Governing Documents
Condo HOAs can incorporate their own smoking restrictions by amending their existing governing documents or by creating new ones. The association Master Deed or Declaration normally include a mechanism for amending the document. The association’s bylaws normally contain all of the requirements necessary for providing notice of annual and special meetings to the association members, the number of association members who must be present in person or by proxy to conduct business at the meeting (aka the quorum), and the number of members required to vote upon amendments.

Are condominium smoking restrictions a good idea?
Some owners are hesitant to restrict smoking in their building in the belief that this will limit the pool of buyers for their condos. But most realtors say that more buyers are looking for non-smoking buildings than buildings that permit smoking and, as the dangers of second-hand smoke become more widely known and understood, this trend will continue. Other owners worry that smoking bans will interfere with their ability to host guests or family members who smoke. Although this is a legitimate concern, it needs to be weighed against the risks associated with exposure to second-hand smoke. In most cases, visits by smokers are relatively infrequent, while the exposure of non-smoking residents to the second-hand smoke of smoking residents is constant.

What kind of smoking prohibition should a condominium homeowners association adopt?
Some HOAs ban smoking in interior common areas such as lobbies, common hallways and garages, but permit smoking in the units and in exterior areas. Some HOAs ban smoking in all interior and exterior common areas, in which case smoking would only be permitted in a unit. Still another approach is to allow smoking outdoors but not indoors, or to allow outdoor smoking only if it is not close to a building.

With any of these approaches, non-smokers will be exposed to second-hand smoke. When smoking is permitted in the units and/or interior common areas, smoke can travel through the ventilation system or hallways and enter non-smokers’ units. There is no known method of preventing this exposure. The U.S. Surgeon General Report states: “Eliminating smoking in indoor spaces is the only way to fully protect nonsmokers from secondhand smoke exposure. Separating smokers from nonsmokers, cleaning the air, and ventilating buildings does not eliminate secondhand smoke exposure.”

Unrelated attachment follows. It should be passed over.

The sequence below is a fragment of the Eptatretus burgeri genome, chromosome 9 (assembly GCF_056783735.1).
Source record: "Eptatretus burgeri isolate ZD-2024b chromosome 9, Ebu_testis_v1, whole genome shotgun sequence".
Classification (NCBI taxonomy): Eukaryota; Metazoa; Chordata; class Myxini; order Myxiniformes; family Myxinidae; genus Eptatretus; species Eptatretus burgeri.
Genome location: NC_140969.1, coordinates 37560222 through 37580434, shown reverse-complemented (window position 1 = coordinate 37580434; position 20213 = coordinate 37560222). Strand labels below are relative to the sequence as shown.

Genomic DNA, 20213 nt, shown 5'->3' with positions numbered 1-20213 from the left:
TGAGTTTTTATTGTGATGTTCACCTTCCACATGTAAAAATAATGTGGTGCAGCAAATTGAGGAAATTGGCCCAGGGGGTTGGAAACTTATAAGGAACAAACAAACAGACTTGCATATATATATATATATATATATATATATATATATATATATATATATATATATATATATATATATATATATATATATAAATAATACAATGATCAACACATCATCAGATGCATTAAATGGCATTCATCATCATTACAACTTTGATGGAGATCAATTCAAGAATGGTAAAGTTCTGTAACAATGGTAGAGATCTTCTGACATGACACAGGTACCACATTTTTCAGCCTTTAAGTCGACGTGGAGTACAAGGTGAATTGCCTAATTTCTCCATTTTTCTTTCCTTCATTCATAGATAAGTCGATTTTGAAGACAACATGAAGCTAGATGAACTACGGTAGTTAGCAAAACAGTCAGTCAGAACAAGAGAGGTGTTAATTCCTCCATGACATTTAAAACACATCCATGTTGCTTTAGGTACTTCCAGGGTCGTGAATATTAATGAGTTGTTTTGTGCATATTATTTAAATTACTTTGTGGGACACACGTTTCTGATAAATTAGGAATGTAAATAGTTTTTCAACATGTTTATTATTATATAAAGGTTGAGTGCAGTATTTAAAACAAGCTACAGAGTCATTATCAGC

If smoking is permitted only outside, nonsmokers will be exposed to second-hand smoke when they pass through or near the areas where smoking is allowed. In addition, depending on the patterns of wind and building ventilation, the amount of second-hand smoke that reaches the unit interiors of non-smokers can be surprisingly high. These problems can be minimized by restricting smoking to a specific area that is relatively far from the building, but the resulting rule is generally no more burdensome on smokers than forcing them to leave the property to smoke. Moreover, when smoking is permitted only in a specific outdoor area, owners often find that the smoking area turns into a significant eyesore or maintenance burden.

For these reasons, HOAs are increasingly choosing to make the entire property smoke-free. This means that no one can smoke in a unit, on a deck or patio, in the garden, on the roof, on the front steps or anywhere else. This ensures that nonsmoking residents and their guests are not exposed to second-hand smoke while on the property. This policy can also generate a discount on insurance premiums.

Once an amendment is adopted how does the HOA enforce violations of the new smoking restrictions?
Once the amendment is signed and recorded at the Register of Deeds (which is commonly required by the existing Declaration), the existing enforcement provisions recited within the Declaration will now be available for the enforcement of the newly adopted smoking restrictions.

If the existing Declaration does not provide enforcement provisions, if the existing enforcement provisions are ambiguous or weak, or if the existing enforcement provisions do not hold tenants and occupants (as well as unit owners) liable for compliance with the association governing documents, the amendment should include a specific enforcement section to include written notices to unit owners, tenants and occupants; fines (which must be reasonable in dollar amount and should only be assessed for up to four to five months before being turned over to the association’s attorney); and remedies at law and in equity for the enforcement of the new smoking restrictions and all existing covenants, conditions and restrictions recited within the existing Declaration. It is also advisable to include within the enforcement section, language that makes violations committed within three to six months of a previous violation, a continuation of the previous violation rather than a new violation.

Case Law

Case #1